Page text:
A licence may also contain extensive waivers from the right holder’s liability for losses and other consequences arising out of an object being circulated beyond the right holder’s and regular distributor’s control. One must bear in mind that an object printed by a 3D printer gets the same shape as the “original”, but that factors such as material, colour and surface may differ considerably. The choice of material for 3D printing today is fairly limited. This means that for the foreseeable future it will be unusual for a buyer to confuse a printed object with an original product. At the same time, one may anticipate that a buyer would have approximately the same expectations as regards quality and fitness for purpose. To the extent that this may be expected to be a problem, a licensing agreement should contain provisions on risk limitation and allocation in these respects.


This, of course, gives rise to the issue of product liability. Product liability is not always easy to elucidate as regards products manufactured and distributed in a traditional way. The scope and the focus of this article does not allow for an in-depth discussion, but one can rest assured that the product liability issue will be just a bit more complicated for products which are printed and distributed in new ways. 


Conclusion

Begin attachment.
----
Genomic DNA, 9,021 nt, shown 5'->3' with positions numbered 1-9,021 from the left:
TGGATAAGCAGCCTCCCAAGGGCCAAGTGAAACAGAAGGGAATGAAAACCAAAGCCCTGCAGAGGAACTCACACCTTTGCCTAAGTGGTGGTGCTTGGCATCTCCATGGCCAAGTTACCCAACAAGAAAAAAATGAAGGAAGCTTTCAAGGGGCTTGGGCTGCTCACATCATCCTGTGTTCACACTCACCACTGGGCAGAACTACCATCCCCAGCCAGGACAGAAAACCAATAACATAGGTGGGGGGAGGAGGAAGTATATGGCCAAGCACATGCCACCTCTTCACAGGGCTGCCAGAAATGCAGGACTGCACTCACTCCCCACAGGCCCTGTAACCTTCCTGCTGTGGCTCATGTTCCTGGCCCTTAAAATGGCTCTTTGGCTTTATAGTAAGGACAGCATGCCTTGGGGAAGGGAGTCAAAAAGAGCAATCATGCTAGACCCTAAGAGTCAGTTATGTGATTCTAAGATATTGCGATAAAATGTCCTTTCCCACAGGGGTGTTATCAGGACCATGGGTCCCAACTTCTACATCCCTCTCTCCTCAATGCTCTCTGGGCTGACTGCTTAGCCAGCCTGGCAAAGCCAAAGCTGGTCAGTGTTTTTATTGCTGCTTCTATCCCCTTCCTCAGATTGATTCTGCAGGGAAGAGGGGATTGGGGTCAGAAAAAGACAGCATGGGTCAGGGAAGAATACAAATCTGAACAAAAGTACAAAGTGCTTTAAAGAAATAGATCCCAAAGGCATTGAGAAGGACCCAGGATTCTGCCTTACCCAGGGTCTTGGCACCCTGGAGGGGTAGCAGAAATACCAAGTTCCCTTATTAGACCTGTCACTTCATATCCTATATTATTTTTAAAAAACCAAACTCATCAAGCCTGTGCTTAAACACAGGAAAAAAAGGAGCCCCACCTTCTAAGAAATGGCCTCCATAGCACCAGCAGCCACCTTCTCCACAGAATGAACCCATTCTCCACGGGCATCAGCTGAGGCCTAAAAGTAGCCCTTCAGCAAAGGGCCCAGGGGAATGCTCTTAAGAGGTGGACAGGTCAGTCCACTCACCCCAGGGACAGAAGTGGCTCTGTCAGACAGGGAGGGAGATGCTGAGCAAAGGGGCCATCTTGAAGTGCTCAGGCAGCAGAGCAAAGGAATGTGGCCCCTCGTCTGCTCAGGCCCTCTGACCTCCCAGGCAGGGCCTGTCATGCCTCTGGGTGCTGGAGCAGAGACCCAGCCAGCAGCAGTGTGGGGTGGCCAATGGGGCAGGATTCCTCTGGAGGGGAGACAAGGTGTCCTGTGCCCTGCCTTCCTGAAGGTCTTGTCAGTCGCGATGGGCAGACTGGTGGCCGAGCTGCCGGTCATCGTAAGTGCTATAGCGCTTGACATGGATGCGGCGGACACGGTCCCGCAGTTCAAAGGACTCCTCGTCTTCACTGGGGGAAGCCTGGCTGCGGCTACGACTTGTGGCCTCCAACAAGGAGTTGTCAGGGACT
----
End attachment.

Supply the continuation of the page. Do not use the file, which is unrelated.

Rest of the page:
A person who downloads a CAD drawing from the Internet and uses it to produce an object in a 3D printer runs the risk of being liable for one or more intellectual property rights infringements. Therefore, as a right holder there may be cause to think about how the labelling of products and CAD drawings can be made in order to reduce the risk that objects are produced without the right holder’s permission and to increase the possibility of receiving damages should such production nevertheless be carried out. 


Based on the experiences from the music and film industries, one can draw the conclusion that it has proved expensive and complicated for right holders, and hardly profitable, to go after infringements of this kind with legal actions. Therefore, we believe that it is better for many right holders to help private individuals with the legitimate production of objects with the aid of new business models for the manufacturing, sale and distribution rights. There are already examples of distribution of CAD drawings for 3D printing through downloading, and several different business models for this will be tested in the near future.


Right holders should review their licensing agreements right away in order, to the extent possible, to regulate the possibilities and restrictions for 3D printing which one can anticipate today. The challenge is to make a sufficiently accurate prediction regarding this need, and to create business models which take account of the interest of both the right holders and licensees. Delphi’s lawyers are well prepared to assist in this task.